Identify feature adoption at the account-level. When you think about how your key features are being adopted, the context needs to be at the account level
Assessing account-level product engagement shifts your entire perspective.
Without Account-level engagement
With Account-level engagement
Who are my best users?
Which are my best accounts?
Which users are at risk? Which are thriving?
Which accounts are at risk? Which are thriving?
How many users have adopted feature X?
How many accounts have adopted feature X?
Which users have used feature Y?
Which users have used feature Y?
See that right column? The answers to those questions are where the revenue is.
Account-level product engagement — taking action
Account-level product engagement is so singular precisely because it’s so actionable. Here are four ways you can operationalize this data and drive real returns for your SaaS business:
1. Track Account Activation
We’ve already said it. SaaS = Accounts — accounts sign-up, accounts onboard. For most products, Activation can’t be completed by a single user. It takes a team to get to first value for most SaaS products.
If it takes 4, 5, 6 steps to become activated with your product, these steps are usually taken by several different users.
When you track Activation progress at the account-level, you give your teams important insights into which accounts are ready to move forward and which ones need help.
2. Track Account Health
We’ll skip the part where we tell you SaaS is account-based (you do know SaaS is measured at the account-level, right?).
So if you want to measure the health of your business, you need to to be able to measure the health of your accounts. What indicates the health of an account? You guessed it: account-level product engagement.
When you measure account-level product engagement, you don’t only see the health of the account. You can also:
Identify expansion opportunities: Identify which accounts are increasing their engagement and might be ready to expand.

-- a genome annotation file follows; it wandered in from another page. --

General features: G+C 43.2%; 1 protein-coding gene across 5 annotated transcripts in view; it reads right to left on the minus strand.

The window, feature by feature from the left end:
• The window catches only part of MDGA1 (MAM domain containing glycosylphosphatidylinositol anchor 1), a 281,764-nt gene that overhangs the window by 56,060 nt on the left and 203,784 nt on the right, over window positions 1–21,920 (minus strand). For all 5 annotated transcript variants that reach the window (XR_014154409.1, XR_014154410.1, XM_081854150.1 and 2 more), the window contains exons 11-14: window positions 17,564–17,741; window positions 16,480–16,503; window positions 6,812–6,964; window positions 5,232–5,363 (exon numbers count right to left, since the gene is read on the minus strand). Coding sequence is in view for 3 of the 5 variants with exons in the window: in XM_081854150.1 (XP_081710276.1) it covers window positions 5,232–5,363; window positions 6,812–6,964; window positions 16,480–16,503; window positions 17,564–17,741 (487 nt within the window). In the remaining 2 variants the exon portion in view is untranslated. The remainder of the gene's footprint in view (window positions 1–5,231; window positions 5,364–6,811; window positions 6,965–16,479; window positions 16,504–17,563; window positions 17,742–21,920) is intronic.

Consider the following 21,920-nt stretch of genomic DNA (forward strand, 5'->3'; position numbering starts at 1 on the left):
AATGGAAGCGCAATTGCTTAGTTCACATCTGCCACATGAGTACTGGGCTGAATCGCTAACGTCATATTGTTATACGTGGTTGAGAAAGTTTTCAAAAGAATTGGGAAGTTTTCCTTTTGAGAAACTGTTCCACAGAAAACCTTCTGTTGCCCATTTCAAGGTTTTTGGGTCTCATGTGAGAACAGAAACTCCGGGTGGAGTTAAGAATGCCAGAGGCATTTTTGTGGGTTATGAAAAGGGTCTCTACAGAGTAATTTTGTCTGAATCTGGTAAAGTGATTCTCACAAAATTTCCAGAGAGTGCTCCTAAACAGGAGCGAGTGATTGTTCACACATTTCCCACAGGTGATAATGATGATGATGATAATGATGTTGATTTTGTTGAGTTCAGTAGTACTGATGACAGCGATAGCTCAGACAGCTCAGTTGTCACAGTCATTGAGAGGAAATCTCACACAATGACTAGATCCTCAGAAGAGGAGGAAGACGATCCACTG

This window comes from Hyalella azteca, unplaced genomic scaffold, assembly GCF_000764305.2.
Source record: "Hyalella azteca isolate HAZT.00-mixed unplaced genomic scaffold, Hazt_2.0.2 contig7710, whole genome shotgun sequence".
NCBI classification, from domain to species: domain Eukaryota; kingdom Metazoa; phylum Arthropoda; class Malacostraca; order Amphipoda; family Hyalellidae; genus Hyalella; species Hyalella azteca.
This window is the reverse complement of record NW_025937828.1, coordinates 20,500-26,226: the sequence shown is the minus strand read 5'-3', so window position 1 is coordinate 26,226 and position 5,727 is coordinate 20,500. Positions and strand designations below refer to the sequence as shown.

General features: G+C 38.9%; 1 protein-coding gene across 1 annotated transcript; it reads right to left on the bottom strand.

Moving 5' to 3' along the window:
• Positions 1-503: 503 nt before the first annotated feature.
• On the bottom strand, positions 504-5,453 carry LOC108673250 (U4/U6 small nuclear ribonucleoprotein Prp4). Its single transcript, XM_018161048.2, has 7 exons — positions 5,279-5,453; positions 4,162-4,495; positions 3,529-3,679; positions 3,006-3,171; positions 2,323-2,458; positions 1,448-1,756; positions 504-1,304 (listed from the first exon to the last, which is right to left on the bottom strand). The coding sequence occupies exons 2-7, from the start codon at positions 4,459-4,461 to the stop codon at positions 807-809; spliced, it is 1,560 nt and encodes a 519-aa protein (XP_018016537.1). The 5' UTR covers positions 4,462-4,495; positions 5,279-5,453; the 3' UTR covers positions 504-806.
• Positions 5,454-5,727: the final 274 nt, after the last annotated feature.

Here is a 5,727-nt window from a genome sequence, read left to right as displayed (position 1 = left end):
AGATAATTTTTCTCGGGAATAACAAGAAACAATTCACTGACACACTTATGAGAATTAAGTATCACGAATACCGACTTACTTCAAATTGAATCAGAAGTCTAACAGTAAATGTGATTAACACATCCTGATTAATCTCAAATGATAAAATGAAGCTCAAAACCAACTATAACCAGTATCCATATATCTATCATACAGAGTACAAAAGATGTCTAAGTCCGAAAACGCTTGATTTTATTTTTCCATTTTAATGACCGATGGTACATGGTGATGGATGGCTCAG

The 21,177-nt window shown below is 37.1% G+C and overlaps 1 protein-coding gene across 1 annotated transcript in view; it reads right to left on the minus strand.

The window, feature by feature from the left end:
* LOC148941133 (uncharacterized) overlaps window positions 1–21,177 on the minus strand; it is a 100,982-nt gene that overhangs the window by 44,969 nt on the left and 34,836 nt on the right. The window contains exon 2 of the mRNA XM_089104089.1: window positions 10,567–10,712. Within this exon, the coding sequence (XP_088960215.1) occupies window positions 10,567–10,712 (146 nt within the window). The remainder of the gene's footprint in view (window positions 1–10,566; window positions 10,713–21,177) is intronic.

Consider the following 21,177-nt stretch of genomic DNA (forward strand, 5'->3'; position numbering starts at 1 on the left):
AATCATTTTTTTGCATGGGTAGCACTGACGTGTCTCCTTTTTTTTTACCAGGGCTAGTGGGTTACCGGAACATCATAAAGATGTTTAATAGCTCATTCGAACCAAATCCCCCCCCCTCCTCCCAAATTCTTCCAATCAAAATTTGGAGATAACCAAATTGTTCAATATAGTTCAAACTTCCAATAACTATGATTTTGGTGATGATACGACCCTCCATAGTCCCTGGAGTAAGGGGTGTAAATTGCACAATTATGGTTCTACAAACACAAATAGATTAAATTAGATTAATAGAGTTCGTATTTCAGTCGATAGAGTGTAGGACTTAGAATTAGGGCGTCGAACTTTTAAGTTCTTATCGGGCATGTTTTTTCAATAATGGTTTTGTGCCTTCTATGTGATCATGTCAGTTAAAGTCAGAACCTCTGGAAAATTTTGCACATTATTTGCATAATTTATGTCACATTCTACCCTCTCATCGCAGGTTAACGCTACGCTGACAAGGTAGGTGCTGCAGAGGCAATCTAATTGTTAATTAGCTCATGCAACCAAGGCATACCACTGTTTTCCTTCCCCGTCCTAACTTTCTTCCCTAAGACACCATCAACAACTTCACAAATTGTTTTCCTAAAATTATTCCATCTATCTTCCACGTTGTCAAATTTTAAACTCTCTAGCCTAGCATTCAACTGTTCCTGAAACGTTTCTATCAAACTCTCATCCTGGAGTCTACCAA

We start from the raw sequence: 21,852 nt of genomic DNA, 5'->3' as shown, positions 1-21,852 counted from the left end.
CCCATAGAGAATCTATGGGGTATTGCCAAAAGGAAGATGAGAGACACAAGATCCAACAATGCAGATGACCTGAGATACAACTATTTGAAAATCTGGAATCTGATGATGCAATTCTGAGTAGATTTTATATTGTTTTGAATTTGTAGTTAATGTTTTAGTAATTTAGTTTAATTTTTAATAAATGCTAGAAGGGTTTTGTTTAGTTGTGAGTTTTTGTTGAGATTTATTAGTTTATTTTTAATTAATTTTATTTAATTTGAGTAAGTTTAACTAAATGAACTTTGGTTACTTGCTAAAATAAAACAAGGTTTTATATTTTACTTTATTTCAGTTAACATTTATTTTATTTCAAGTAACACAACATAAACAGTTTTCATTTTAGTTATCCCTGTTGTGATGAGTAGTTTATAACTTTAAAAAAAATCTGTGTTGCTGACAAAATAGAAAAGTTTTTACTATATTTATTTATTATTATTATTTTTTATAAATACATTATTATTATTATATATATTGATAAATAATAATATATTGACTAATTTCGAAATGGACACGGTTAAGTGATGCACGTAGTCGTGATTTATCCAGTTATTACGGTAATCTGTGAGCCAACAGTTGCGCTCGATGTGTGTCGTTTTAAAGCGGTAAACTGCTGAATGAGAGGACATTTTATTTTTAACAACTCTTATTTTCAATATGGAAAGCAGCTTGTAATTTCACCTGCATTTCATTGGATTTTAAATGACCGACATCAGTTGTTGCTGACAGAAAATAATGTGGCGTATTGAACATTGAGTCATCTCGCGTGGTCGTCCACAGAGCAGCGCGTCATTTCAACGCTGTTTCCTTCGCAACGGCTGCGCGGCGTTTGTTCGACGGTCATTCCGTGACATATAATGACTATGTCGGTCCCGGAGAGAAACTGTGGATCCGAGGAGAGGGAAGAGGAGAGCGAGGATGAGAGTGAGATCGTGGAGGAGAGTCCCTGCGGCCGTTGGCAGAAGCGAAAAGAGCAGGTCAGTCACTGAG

Identify at-risk accounts: Identify accounts as their engagement starts to wane and get ahead of potential churn.
Improve feature adoption: Locate those accounts who haven’t used some of your key features and drive adoption.
Prioritize daily work: Your CS team works and things at the account-level. So having engagement data aggregated at the account-level will give them the ability to identify which accounts need attention on any given day, which will help them prioritize their work and be more efficient.
3. Refine Customer Acquisition Efforts
For strange effects and extraordinary combinations (ok, not strange at all), tracking account-level product engagement will also help you identify customers who get the most value from your product.
Enter your marketing department. Enter the ability to track the best leads possible. Here’s how:
Identify target customer profile: By looking at your most engaged accounts, and identifying similarities between them, you can create an ideal customer profile that will help you focus your top-of-funnel and outbound efforts
Drive look-alike campaigns: Feeding lookalike advertising systems (like Facebook, Google, and others) your most engaged accounts/users is a singular way to attract the right prospects into your funnel
Identify case study candidates: Case studies and social proof points are obviously of the utmost use when it comes to converting prospects into leads. Your best social proof candidates will come from your most engaged, most successful accounts
4. Optimize your Sales process with Product Qualified Leads
Every modern SaaS sales team must be able to qualify trial accounts based on their engagement with the product. That means you need a way to identify Product Qualified Leads (PQLs).
Product Qualified Leads are the most qualified leads for a SaaS business because they have already started to get value from a product. They haven’t only expressed some esoteric interest in the product — they have actually used it, become Activated, and showed consistent engagement. These are the accounts that are most likely to convert to paid.
And you can’t have a Product Qualified Leads process without account-level product engagement. Remember: accounts signup, accounts get set-up, accounts convert to paid.
Tracking your account-level product engagement data is simply the only way to create and drive a PQL process.
Account-level product engagement — an essential piece of the game of SaaS
The bottom-line is this: SaaS is an account-based game. You simply can’t plan or execute well in this game without understanding account-level product engagement. It’s elementary, my friend.
If you do track this account-level product engagement effectively, you will bring clarity and efficiency to your entire operation. It will be like shining a light on your business, uncovering the insights that will drive the work of your entire revenue team.